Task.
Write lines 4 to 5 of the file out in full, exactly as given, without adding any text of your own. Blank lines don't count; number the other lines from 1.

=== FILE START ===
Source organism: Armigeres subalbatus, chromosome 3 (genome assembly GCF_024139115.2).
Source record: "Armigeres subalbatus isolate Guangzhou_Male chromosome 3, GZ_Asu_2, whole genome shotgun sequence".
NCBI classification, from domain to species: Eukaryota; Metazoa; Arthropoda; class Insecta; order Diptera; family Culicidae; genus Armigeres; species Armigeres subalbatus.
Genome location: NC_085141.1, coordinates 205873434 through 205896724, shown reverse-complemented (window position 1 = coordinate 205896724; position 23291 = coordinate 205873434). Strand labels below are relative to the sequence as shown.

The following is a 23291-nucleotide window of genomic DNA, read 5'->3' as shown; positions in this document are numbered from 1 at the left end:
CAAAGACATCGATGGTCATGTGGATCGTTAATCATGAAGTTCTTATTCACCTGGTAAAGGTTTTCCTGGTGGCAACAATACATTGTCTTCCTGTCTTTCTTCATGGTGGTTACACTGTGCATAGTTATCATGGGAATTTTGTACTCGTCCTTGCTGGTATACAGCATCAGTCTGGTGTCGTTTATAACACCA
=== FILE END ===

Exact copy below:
Genome location: NC_085141.1, coordinates 205873434 through 205896724, shown reverse-complemented (window position 1 = coordinate 205896724; position 23291 = coordinate 205873434). Strand labels below are relative to the sequence as shown.

The following is a 23291-nucleotide window of genomic DNA, read 5'->3' as shown; positions in this document are numbered from 1 at the left end: